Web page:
Non-Obese Vietnamese Americans 60% More Likely to Have Diabetes as White Counterparts

October 17, 2020

An analysis of data from a California health survey suggests non-obese Vietnamese Americans were 60% more likely to have diabetes as their non-obese non-Hispanic White counterparts.

New research from the University of Toronto is shedding light on an apparent increase in risk of diabetes among non-obese Vietnamese Americans.

Results of the study, which analyzed data from more than 120,000 patients, suggest Vietnamese Americans with a BMI of less than 30 were at a 60% greater risk of having diabetes than their non-Hispanic white counterparts with similar BMI.

"While obesity is commonly associated with diabetes risk, the study's findings indicate that this is not necessarily the case for Vietnamese Americans," said lead investigator Leanne De Souza, PhD, assistant professor of Human Biology and Health Studies Programs, University College, University of Toronto, in a statement. "As a result, health care professionals may miss screening for preventing and treating this potentially life-threatening disease in the Vietnamese-American population. Screening of Vietnamese adults who have normal weight would be helpful."

With Vietnamese Americans representing one of the most understudied populations, investigators sought to more fully understand prevalence and risk factors for Vietnamese Americans compared to their non-Hispanic White counterparts. To do so, De Souza and colleagues designed their study with the specific aim of estimating diabetes prevalence among non-obese Vietnamese American, identify factors associated with type 2 diabetes among these patients, and examine whether diabetics were as likely to receive optimal care as their non-Hispanic White counterparts.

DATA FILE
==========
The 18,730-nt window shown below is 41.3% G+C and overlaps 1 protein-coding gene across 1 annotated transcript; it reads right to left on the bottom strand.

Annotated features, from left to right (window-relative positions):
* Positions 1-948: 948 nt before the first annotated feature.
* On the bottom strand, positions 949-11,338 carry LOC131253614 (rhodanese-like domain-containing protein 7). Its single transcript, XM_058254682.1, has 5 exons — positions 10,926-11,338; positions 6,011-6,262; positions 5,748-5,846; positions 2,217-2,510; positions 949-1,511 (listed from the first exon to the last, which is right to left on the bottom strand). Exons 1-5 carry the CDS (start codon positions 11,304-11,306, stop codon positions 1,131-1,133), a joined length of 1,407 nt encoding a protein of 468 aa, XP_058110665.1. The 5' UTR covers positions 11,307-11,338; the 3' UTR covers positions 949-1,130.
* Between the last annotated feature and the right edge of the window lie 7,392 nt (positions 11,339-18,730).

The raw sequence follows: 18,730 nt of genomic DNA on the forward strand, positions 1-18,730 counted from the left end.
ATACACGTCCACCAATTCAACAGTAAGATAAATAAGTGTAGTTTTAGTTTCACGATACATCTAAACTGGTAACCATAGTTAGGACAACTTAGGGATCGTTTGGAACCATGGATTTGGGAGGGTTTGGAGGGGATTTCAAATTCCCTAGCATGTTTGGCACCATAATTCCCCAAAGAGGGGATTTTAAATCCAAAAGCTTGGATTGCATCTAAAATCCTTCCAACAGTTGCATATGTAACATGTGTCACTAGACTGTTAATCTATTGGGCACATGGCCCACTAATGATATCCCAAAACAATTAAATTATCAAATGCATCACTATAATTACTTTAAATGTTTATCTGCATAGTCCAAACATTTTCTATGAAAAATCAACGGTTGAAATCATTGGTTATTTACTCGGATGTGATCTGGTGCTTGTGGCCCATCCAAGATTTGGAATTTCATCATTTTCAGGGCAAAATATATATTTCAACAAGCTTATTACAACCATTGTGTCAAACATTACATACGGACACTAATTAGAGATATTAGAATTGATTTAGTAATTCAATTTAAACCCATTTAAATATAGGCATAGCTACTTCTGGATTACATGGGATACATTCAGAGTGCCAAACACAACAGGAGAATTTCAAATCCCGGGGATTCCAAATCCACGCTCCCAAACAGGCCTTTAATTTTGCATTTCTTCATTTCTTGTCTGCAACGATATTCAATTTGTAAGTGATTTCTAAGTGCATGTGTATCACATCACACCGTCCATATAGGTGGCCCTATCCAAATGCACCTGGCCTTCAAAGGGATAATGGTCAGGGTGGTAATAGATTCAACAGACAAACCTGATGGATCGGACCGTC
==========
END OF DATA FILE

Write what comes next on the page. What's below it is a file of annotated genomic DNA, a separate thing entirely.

Using data from the California Health Interview Survey (CHIS), the team of investigators obtained data from biennial and annual surveys performed in 2007, 2009, 2011, 2013, 2014, 2015, and 2016. In total, CHIS provided data related to 4339 Vietnamese Americans and 156,388 non-Hispanic Whites. Of these total sample, 123,620 were considered non-obese, including 3969 Vietnamese Americans and 119,651 non-Hispanic Whites.

Compared to non-Hispanic White patients, Vietnamese Americans had a lower prevalence of obesity (22.7% vs 8.7%) and a lower prevalence of diabetes (7.2% vs 5.6%). Most Vietnamese Americans with diabetes (90.6%) had a BMI of less than 30—in comparison, under half of the non-Hispanic Whites with diabetes were not obese (49.6%).

In analyses adjusted for smoking status, exercise level, age, BMI, socioeconomic status, and other factors, investigators found non-obese Vietnamese Americans had 60% greater odds of developing diabetes. Additionally, results of the adjusted analyses indicated non-obese patients had a similar likelihood of receiving optimal frequency of care regardless of whether patients were Vietnamese Americans or non-Hispanic Whites.

"Better identification of those in the 'pre-diabetes' stage may increase awareness of personal risk and interventions to promote lifestyle changes. Such interventions may substantially decrease the risk of progression to full diabetes," added lead investigator Esme Fuller-Thomson, PhD, director of the Institute for Life Course & Aging and professor at the University of Toronto's Factor-Inwentash Faculty of Social Work and Department of Family & Community Medicine, in the aforementioned statement.

This study, “The prevalence and management of diabetes among Vietnamese Americans: A population-based survey of an understudied ethnic group,” was published in Chronic Illness.